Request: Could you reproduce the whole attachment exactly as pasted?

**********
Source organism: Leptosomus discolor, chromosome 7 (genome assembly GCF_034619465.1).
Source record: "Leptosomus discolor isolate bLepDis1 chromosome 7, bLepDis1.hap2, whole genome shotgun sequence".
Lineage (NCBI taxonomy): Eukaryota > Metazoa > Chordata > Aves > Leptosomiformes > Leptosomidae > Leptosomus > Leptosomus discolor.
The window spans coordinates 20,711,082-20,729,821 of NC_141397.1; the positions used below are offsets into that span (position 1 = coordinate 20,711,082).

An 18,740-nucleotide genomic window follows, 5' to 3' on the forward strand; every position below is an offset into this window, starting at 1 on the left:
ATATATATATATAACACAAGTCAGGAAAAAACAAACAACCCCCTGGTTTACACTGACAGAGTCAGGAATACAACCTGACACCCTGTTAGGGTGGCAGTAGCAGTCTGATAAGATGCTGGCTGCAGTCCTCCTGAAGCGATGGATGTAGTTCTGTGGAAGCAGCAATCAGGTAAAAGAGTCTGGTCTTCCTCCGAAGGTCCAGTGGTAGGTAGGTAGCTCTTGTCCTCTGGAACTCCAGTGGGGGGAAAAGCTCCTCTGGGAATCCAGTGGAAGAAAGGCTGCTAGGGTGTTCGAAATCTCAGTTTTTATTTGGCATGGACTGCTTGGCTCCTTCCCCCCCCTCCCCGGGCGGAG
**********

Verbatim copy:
Source organism: Leptosomus discolor, chromosome 7 (genome assembly GCF_034619465.1).
Source record: "Leptosomus discolor isolate bLepDis1 chromosome 7, bLepDis1.hap2, whole genome shotgun sequence".
Lineage (NCBI taxonomy): Eukaryota > Metazoa > Chordata > Aves > Leptosomiformes > Leptosomidae > Leptosomus > Leptosomus discolor.
The window spans coordinates 20,711,082-20,729,821 of NC_141397.1; the positions used below are offsets into that span (position 1 = coordinate 20,711,082).

An 18,740-nucleotide genomic window follows, 5' to 3' on the forward strand; every position below is an offset into this window, starting at 1 on the left:
ATATATATATATAACACAAGTCAGGAAAAAACAAACAACCCCCTGGTTTACACTGACAGAGTCAGGAATACAACCTGACACCCTGTTAGGGTGGCAGTAGCAGTCTGATAAGATGCTGGCTGCAGTCCTCCTGAAGCGATGGATGTAGTTCTGTGGAAGCAGCAATCAGGTAAAAGAGTCTGGTCTTCCTCCGAAGGTCCAGTGGTAGGTAGGTAGCTCTTGTCCTCTGGAACTCCAGTGGGGGGAAAAGCTCCTCTGGGAATCCAGTGGAAGAAAGGCTGCTAGGGTGTTCGAAATCTCAGTTTTTATTTGGCATGGACTGCTTGGCTCCTTCCCCCCCCTCCCCGGGCGGAG